School trustees haven’t cast their official vote, but several
gave a preliminary thumbs up to a new high school boundary that
will split Gilroy along Hecker Pass Highway, First Street and IOOF
School trustees haven’t cast their official vote, but several gave a preliminary thumbs up to a new high school boundary that will split Gilroy along Hecker Pass Highway, First Street and IOOF Avenue.
Students to the north would head to Christopher High School, which opened in August 2009 at the corner of Day Road and Santa Teresa Boulevard in north Gilroy. Students to the south would head to Gilroy High School on 10th Street.
After much debate and several community meetings, the school district’s boundaries committee – a group of parents, teachers, school administrators and community members – drew up the current boundary prior to the opening of CHS. That boundary runs along Leavesley Road and Welburn Avenue to the east, then cuts a jagged path through the neighborhood surrounding Rod Kelley Elementary School and veers north through rural west Gilroy.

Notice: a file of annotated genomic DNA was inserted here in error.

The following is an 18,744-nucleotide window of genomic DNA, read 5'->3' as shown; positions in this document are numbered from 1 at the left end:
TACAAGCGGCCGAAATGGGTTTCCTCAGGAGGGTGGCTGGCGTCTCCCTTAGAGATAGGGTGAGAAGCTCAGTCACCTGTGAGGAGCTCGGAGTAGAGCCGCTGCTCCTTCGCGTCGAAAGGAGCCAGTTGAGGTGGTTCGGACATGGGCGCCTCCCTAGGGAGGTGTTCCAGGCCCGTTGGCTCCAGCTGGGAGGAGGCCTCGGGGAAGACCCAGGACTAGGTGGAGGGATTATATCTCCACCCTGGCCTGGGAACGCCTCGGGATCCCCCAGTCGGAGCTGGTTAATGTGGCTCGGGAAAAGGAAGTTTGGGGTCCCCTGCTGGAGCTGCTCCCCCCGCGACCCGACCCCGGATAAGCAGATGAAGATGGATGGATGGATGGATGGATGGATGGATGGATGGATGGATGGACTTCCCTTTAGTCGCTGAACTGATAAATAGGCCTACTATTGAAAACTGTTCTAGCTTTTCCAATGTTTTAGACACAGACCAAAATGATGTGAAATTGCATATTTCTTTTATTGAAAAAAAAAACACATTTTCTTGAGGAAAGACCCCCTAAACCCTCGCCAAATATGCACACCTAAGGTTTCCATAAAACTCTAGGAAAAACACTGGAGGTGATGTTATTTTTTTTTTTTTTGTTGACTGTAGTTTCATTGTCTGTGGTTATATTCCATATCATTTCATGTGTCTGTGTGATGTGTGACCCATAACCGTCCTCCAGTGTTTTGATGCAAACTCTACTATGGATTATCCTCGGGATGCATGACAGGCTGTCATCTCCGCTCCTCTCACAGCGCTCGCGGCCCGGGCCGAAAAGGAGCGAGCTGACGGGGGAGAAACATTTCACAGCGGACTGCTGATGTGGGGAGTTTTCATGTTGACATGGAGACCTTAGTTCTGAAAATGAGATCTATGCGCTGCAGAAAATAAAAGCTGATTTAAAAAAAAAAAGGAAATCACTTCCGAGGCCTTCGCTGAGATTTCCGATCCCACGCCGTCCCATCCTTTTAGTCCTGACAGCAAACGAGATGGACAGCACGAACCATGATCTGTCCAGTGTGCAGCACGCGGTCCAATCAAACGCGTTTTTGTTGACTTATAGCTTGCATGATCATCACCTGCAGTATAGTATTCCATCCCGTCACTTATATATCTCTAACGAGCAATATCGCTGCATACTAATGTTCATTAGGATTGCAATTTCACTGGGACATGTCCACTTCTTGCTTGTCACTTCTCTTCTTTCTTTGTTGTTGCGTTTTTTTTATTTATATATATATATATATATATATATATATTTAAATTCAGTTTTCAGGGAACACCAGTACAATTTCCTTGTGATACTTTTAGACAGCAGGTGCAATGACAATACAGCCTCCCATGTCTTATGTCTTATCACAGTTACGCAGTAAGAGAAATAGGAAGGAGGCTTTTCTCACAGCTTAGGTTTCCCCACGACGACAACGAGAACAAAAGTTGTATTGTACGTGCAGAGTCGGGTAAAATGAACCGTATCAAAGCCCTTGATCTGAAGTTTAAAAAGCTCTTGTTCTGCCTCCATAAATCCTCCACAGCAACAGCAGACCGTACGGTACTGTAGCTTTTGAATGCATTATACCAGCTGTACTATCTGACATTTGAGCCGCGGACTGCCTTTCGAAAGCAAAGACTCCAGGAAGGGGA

From the beginning, the boundary committee cautioned the public they would have to revise the boundaries once CHS was at full capacity. It originally opened with ninth and 10th graders. Next school year, it will open its doors to freshman through seniors.
Committee member Kermit Schrock presented two options for the new boundary, which were almost identical except for a pocket of land near Burchell Road. The first alternative would send students on Burchell south to GHS, but the boundary would run along First Street east of Santa Teresa Boulevard, then along IOOF Avenue and Leavesley Road. The second alternative is a much cleaner geographical boundary, trustees agreed, and would run along Hecker Pass Highway, First Street, IOOF Avenue and then back out of town along Leavesley.
“It just doesn’t make sense to take a little pocket out,” said trustee Denise Apuzzo, referring to the cluster of homes along Burchell.
The second alternative “makes sense,” said trustee Mark Good. “It really does. It’s a geographical boundary.”
Trustees made a motion to accept the second alternative but Superintendent Deborah Flores stopped them before they cast their vote, reminding them that the item wasn’t scheduled for formal approval until the Oct. 21 school board meeting.